Senior executives can have their cake and eat it

For those who happen to own their own residence, the news that property prices have gone up by about 35 percent in the year to August is wonderful. Or is it?

You might be inclined to feel 35 percent richer but the extra wealth would only be realised if you sold the property and didn't want to buy another property.

If you plan to buy another house then you're obviously looking at an additional 35 percent outlay.

So although you might feel very pleased with yourself for being so clever and having had the foresight to buy property that was now 35 percent more valuable, on balance you're no better off than you were a year ago.

The very good news of course is that you're no worse off, which might or might not help to make up for the fact that those individuals who do not own their own residences are now 35 percent further away from being able to do so.

And as for feeling very clever about your purchase decision, the fact is that you are better off now largely because of Tito Mboweni's monetary policy, as well as the country's rigorous macro-economic policies.

But if you happened to be a senior executive of a retail company or a bank, things would be completely different. The value of your company's sales might be up by about 35 percent and you might be inclined to feel that the value of your company was up by 35 percent, which could be the case if it was listed.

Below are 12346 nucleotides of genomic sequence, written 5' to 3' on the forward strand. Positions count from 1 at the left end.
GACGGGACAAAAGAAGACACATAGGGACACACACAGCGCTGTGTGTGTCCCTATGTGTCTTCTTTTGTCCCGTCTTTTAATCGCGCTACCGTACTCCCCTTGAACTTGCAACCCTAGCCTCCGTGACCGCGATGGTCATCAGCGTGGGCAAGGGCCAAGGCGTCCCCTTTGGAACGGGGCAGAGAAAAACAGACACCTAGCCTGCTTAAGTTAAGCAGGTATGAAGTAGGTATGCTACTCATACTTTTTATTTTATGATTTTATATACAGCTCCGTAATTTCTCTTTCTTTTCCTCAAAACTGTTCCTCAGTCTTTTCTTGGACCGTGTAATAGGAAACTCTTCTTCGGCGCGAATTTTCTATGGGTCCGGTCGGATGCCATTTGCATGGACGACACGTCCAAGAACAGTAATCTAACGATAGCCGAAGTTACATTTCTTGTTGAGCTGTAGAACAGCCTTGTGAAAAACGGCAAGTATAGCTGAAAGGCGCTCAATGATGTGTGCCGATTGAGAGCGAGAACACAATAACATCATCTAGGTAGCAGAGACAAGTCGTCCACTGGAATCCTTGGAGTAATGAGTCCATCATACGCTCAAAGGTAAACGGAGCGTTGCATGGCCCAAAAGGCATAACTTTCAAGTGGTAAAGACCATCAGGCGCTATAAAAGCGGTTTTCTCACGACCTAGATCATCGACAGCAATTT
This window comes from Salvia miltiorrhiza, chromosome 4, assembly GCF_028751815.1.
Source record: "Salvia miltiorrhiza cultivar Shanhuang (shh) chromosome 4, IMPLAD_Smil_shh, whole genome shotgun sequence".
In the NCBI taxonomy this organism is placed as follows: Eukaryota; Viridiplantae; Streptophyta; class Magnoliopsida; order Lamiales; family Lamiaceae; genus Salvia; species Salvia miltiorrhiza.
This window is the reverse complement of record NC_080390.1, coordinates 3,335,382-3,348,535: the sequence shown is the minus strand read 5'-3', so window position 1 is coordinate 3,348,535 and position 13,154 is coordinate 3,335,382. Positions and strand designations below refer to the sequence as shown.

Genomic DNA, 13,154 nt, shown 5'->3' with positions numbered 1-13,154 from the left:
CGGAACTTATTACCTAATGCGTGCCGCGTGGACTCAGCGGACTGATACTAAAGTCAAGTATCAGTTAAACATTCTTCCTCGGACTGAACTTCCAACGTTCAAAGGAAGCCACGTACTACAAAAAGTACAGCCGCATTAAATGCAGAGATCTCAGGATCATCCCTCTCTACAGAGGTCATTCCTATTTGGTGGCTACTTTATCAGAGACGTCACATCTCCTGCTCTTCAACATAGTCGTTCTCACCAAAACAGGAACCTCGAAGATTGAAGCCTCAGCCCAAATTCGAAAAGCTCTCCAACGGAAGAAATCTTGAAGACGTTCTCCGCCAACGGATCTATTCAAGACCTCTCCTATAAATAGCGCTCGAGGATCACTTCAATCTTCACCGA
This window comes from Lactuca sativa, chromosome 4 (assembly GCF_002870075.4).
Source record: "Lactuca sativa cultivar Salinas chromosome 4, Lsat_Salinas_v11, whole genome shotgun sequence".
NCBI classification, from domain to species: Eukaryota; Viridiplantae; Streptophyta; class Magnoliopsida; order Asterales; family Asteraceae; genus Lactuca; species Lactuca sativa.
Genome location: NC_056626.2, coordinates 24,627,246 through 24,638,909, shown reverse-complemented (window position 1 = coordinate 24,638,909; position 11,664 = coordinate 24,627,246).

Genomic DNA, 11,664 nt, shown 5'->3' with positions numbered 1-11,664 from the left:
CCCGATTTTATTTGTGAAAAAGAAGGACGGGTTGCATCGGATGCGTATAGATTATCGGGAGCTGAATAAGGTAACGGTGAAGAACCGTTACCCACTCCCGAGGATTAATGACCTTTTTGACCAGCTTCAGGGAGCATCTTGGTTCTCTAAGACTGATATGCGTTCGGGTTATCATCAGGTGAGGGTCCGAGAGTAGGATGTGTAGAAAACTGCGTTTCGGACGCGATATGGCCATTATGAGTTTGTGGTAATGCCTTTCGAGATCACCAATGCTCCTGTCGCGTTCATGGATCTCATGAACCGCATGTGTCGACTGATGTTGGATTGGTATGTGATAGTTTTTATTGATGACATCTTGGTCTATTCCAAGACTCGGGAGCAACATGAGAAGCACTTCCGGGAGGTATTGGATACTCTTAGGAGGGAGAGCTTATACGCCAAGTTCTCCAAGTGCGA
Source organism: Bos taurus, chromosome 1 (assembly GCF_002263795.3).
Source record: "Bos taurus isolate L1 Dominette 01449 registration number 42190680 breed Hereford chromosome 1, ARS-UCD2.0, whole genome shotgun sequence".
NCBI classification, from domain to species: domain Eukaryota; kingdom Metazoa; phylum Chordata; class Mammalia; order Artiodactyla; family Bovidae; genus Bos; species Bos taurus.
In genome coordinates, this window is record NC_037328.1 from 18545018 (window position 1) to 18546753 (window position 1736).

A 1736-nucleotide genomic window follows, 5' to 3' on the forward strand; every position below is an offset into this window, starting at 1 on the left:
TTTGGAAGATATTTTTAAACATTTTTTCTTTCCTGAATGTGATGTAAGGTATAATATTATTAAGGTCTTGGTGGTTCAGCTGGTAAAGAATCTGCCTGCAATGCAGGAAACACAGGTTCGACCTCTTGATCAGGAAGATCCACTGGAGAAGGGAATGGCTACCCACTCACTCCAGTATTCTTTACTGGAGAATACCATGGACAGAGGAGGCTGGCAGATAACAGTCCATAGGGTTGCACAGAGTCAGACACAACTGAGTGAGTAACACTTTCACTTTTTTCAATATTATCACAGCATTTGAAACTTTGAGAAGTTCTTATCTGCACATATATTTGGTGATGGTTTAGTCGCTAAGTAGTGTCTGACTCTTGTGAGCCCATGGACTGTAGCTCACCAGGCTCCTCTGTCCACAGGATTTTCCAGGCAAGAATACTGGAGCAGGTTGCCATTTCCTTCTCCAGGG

But unlike your common or garden house owner, as a senior executive you can now not only sit with this increased sense of wealth but you can simultaneously realise a large chunk of the increased value by effortlessly extricating an additional huge whack of executive remuneration from the company.

You can in fact have your cake and eat it, all with the blessing of the free market. And nobody will care that you are being rewarded for what is largely the outcome of monetary and macro-economic policies that have as much to do with you as they do for the average house owner. AC

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